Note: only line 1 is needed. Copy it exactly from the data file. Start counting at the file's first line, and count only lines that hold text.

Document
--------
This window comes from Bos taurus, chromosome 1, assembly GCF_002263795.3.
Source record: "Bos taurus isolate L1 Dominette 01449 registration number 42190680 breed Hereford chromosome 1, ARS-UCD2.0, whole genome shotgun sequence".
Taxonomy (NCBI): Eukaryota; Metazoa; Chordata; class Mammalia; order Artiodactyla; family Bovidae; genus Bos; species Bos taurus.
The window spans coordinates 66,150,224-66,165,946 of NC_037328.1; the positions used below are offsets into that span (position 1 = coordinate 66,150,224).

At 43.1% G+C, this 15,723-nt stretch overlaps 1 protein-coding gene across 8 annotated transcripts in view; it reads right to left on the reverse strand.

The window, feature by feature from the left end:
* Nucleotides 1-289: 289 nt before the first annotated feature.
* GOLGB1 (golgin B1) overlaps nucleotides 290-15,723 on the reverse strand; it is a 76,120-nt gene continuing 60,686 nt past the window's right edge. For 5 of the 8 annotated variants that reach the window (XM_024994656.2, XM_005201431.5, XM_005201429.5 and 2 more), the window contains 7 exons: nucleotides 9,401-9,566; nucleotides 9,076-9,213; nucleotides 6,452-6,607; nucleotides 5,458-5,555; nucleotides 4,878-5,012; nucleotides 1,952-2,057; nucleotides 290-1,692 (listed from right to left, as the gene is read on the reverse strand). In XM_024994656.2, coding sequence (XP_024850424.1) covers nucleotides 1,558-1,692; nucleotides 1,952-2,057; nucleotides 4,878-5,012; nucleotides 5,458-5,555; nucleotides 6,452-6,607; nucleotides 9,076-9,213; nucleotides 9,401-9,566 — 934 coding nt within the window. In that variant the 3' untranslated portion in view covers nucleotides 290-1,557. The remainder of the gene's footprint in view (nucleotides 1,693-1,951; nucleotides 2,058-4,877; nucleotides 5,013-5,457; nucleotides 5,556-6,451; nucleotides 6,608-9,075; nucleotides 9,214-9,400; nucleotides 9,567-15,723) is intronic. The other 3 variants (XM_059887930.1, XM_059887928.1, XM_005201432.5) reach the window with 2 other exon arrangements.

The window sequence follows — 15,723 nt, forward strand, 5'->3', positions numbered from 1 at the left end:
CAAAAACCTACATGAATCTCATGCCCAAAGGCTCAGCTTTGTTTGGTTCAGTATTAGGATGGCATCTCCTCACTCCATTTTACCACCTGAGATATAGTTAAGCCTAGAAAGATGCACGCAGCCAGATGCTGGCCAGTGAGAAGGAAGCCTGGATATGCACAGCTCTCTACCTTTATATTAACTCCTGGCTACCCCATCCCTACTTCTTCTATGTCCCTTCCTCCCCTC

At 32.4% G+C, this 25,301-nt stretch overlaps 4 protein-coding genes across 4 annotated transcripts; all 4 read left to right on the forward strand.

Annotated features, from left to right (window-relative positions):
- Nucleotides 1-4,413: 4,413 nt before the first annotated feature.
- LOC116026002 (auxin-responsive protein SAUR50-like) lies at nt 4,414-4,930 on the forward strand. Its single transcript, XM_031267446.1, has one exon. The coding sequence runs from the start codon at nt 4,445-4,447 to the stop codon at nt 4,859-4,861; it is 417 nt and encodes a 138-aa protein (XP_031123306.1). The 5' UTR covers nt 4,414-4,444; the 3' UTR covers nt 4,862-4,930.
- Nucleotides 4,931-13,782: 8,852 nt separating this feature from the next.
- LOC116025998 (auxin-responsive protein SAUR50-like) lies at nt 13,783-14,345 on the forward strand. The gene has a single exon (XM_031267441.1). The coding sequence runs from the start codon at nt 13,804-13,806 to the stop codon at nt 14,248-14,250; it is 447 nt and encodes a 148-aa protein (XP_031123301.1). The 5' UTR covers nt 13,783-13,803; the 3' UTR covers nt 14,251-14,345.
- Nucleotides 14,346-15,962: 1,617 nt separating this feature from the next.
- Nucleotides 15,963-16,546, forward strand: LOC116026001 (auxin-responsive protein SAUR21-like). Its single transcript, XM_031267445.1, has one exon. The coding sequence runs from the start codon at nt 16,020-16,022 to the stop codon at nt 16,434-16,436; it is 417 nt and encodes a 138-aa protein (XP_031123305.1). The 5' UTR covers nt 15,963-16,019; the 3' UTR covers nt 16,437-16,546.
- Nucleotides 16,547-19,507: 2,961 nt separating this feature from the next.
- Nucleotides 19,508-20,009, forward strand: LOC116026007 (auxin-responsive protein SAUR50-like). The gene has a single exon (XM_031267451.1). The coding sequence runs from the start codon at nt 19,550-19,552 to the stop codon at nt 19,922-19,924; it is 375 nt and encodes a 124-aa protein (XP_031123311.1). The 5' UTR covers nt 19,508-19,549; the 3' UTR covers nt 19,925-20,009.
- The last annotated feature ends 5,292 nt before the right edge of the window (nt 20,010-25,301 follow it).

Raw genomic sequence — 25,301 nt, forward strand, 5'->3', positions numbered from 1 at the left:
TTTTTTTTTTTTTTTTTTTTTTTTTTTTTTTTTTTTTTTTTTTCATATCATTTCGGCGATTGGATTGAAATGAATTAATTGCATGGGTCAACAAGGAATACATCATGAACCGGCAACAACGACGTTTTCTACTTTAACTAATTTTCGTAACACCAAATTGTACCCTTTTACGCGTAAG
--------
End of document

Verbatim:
This window comes from Bos taurus, chromosome 1, assembly GCF_002263795.3.